Question: Data sheet says button battery cathode marked by "dot". Dot no longer visible on installed parts. Is it safe to assume that the wires from the transformer secondary lead to the Anode and the body of the "button style" (cathode) is pressed into the aluminum plate?
Thank you for your help.

Just put it in, and then load the charger with a 12 volt headlight.
Then check polarity, and flip the rectifier connections if the polarity
is wrong.
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On Monday, April 30, 2018 at 10:23:34 AM UTC-7, Sjouke Burry wrote:
On 30-4-2018 8:41, Ivan Vegvary wrote:
Fixing old car battery charger. Do not want to buy new one because I need the 6 volt capability for my vintage motorcycle.

Need to replace a "button style" (Motorola MR2506) rectifier with a "stud mounted" one (Motorola 1N1190A) The stud mounted on has a higher rating..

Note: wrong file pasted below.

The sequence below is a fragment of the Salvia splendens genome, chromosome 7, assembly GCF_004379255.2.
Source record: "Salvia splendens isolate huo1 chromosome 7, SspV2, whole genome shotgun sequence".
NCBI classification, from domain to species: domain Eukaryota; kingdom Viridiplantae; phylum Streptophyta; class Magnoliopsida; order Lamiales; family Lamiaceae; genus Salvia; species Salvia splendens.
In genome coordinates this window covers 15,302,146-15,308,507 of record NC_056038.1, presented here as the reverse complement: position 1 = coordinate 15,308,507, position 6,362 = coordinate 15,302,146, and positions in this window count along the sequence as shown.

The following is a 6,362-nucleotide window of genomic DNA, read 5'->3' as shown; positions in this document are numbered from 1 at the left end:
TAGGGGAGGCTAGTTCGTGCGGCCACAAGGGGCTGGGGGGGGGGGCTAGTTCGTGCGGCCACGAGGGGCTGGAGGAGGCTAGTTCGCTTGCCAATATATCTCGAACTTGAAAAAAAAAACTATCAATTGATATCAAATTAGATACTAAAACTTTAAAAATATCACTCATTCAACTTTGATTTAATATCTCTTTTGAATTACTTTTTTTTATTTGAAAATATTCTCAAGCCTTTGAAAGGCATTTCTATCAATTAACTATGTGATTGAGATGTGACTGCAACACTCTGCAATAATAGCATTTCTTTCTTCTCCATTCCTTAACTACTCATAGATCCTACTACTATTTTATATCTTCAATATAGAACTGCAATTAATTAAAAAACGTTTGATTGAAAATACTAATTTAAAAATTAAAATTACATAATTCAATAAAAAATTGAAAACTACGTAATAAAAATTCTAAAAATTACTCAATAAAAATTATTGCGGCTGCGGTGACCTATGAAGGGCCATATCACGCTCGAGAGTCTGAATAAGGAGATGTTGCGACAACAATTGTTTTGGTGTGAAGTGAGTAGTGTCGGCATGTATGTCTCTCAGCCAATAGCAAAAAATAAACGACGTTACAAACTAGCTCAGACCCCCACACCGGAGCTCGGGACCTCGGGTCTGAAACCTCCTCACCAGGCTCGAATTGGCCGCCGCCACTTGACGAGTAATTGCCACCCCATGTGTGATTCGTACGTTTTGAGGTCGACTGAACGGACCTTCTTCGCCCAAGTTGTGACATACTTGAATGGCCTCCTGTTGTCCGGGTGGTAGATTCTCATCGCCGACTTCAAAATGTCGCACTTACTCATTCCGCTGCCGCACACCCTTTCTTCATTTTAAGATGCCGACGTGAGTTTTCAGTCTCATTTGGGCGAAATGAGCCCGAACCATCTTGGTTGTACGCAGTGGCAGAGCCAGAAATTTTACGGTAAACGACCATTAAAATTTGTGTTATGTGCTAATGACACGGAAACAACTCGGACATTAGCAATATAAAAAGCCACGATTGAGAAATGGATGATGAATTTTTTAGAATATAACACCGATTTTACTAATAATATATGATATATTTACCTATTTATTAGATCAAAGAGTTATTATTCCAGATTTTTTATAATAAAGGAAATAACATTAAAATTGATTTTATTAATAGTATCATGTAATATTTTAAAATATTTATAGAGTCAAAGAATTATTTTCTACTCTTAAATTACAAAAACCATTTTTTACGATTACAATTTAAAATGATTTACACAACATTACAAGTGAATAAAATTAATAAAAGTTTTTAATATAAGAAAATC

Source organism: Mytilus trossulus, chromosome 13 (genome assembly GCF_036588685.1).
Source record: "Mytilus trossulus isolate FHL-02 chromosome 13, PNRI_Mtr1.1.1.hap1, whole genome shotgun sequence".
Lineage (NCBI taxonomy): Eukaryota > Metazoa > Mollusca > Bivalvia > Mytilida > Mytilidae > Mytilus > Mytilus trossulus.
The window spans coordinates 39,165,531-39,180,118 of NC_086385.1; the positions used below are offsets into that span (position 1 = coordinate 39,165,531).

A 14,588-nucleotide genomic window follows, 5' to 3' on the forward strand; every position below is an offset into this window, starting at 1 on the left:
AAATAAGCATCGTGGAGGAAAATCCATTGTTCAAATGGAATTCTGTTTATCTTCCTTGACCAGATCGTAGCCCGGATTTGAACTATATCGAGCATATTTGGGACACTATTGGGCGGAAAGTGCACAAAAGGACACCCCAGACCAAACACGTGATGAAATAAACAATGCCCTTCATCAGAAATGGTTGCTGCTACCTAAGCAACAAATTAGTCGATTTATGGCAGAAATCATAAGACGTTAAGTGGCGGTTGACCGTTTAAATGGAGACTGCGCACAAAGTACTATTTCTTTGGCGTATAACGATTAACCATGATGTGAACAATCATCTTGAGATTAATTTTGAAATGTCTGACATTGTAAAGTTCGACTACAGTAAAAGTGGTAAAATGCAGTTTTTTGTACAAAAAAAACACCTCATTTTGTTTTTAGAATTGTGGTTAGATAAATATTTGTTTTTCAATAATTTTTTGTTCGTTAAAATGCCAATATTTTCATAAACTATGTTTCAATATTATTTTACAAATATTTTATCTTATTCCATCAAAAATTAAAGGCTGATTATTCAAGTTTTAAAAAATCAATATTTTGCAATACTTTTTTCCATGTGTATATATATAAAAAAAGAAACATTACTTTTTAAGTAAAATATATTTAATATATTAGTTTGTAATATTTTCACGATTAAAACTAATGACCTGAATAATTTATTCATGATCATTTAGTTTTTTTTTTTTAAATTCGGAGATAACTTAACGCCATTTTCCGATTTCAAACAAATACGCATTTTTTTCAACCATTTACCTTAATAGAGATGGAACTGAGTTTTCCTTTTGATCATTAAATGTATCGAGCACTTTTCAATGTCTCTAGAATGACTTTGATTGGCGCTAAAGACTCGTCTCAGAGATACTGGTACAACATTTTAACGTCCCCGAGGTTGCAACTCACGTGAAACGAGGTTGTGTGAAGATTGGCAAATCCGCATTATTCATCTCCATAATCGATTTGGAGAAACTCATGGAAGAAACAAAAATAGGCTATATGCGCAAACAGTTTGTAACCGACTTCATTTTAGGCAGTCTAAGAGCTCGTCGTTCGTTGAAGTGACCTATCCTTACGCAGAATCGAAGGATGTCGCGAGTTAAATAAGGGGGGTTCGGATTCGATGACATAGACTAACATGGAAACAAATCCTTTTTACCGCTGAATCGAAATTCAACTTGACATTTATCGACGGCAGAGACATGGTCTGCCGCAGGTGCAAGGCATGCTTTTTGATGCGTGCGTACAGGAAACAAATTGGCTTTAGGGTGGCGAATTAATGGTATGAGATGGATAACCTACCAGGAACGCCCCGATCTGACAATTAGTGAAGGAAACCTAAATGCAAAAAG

Question: Data sheet says button battery cathode marked by "dot". Dot no longer visible on installed parts. Is it safe to assume that the wires from the transformer secondary lead to the Anode and the body of the "button style" (cathode) is pressed into the aluminum plate?
Thank you for your help.

Just put it in, and then load the charger with a 12 volt headlight.
Then check polarity, and flip the rectifier connections if the polarity
is wrong.


Thanks all !!! Problem solved.
Disconnected good diode from circuit, tested and determined that the anode is connected to the transformer and the cathode is pressed on to the metal plate. Will order the 1N1190A stud bolt replacement. Inexpensive, probably less than the shipping cost.